There's little doubt the execution of Derek Bentley was among the worst miscarriages of 20th-century British justice. Educationally subnormal, Bentley was actually already under arrest when his accomplice, Chris Craig (Reynolds) shot a policeman on a South London roof during a botched robbery. And the infamous words of the title, allegedly yelled by Bentley at Craig before he opened fire, could easily be interpreted as a plea to surrender. If not what you'd call even-handed, Medak does well at creating a strong sense of moral outrage, as he depicts the sorry life and death of Bentley (Eccleston), a basically-good, if easily-led, kid. He falls in with the wrong crowd, who provide him with a sense of belonging not truly found at home, where his father (Courtenay) struggles to cope with his underachieving and socially-awkward son. Add the easy availability of guns in post-war Britain - depicted in a jawdropping scene at school where half the kids have a firearm in their desk - and all the ingredients for tragedy are in place.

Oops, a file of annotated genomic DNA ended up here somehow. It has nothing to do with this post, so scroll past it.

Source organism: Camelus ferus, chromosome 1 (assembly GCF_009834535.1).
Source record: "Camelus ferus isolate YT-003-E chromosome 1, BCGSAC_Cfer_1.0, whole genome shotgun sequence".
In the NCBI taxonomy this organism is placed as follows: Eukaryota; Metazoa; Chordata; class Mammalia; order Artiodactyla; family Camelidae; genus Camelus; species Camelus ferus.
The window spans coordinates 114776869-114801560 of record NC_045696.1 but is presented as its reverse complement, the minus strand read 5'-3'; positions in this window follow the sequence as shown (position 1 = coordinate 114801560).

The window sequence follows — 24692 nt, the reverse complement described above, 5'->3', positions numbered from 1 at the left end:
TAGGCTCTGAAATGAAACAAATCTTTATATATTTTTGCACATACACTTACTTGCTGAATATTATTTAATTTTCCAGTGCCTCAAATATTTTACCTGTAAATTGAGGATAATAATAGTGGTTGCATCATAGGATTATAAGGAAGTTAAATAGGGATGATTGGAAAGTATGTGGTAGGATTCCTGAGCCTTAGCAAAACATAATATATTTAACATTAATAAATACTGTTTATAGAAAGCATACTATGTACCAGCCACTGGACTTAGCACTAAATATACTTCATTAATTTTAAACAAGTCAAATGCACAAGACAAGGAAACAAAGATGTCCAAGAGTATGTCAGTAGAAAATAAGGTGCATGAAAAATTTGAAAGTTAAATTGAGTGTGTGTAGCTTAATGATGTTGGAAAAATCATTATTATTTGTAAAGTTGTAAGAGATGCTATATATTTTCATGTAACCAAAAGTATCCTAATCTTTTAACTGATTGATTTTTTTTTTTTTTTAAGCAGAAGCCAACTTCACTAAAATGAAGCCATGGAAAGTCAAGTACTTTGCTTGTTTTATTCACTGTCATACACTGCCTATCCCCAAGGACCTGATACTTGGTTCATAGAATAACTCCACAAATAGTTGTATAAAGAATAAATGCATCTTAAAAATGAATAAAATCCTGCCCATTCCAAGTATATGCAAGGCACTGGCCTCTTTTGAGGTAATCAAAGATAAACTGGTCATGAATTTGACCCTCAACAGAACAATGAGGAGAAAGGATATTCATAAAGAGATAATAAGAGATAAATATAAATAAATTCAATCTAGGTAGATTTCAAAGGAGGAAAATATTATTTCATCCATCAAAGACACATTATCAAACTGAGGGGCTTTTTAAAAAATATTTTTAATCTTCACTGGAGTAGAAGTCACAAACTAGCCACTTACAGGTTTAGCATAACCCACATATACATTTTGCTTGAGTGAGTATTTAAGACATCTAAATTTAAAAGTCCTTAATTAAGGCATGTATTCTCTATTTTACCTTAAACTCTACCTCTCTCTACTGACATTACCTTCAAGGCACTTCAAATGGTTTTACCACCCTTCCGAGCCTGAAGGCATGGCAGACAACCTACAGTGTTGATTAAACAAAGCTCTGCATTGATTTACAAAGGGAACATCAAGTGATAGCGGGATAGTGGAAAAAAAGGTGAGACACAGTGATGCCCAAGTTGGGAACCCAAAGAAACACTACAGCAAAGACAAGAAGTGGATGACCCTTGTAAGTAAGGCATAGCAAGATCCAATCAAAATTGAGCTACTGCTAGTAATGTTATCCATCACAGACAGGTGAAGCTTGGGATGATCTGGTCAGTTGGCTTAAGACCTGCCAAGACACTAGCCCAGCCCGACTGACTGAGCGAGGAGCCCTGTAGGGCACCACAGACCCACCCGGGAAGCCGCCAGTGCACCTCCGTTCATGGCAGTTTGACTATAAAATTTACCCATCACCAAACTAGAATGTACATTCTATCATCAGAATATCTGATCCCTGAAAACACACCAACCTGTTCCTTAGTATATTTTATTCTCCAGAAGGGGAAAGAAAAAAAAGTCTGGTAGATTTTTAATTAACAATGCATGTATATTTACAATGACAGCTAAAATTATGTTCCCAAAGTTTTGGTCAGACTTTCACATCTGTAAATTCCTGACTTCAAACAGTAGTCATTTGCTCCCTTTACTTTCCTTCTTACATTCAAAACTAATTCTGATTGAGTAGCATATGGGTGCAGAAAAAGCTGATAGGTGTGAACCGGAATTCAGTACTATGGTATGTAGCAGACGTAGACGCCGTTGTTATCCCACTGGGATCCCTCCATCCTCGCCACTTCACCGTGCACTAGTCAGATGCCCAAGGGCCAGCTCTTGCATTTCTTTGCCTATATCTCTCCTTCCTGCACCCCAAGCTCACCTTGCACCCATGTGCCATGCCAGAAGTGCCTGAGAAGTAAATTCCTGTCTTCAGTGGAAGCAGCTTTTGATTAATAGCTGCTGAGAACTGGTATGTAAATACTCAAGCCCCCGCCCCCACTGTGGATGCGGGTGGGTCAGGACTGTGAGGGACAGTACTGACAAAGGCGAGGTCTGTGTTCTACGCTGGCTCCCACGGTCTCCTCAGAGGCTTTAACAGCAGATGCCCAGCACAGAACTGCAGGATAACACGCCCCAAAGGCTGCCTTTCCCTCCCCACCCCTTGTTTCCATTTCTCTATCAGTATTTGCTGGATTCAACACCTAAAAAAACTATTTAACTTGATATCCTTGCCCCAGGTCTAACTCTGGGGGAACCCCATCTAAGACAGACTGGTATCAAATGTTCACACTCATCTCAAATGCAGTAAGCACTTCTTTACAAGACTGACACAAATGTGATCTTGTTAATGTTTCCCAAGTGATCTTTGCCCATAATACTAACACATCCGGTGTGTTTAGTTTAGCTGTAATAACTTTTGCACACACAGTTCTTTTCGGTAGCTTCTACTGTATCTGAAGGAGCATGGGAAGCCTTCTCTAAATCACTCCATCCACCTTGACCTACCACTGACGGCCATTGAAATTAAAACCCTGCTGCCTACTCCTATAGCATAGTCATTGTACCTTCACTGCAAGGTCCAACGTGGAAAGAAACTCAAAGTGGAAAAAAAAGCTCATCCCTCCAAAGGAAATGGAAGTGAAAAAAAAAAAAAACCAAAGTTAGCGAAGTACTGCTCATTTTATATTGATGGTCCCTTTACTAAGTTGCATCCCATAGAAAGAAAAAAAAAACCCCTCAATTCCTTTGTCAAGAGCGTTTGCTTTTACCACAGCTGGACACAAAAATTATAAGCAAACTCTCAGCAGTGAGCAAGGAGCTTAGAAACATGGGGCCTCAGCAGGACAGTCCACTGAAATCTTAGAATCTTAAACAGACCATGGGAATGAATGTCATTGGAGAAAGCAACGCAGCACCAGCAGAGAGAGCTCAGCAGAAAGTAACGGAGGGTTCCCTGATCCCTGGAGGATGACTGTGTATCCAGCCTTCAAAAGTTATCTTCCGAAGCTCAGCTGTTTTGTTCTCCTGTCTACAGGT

It's often the case that drama based on real-life lacks tension, because you know how it ends. Here, however, the reverse is true: knowing how it ends makes it all the more poignant. The performance Eccleston delivers, particular as Bentley gets closer to his execution, and realizes in his addled mind what's happening, is just heartbreaking, and it's a tremendously sympathetic portrayal. However, Craig - too young to be sentenced to death - is not just painted as the villain, almost as much a victim of his circumstances as Bentley. Wisely, Medak avoids descending into preachiness: then again, he doesn't need to, since the mere facts here are as compelling a case against capital punishment as any argument. Random trivia note: Judge Goddard, who presided over the case (and is portrayed here by Michael Gambon), reputedly came in his pants every time he handed down a death sentence. Now wash your hands...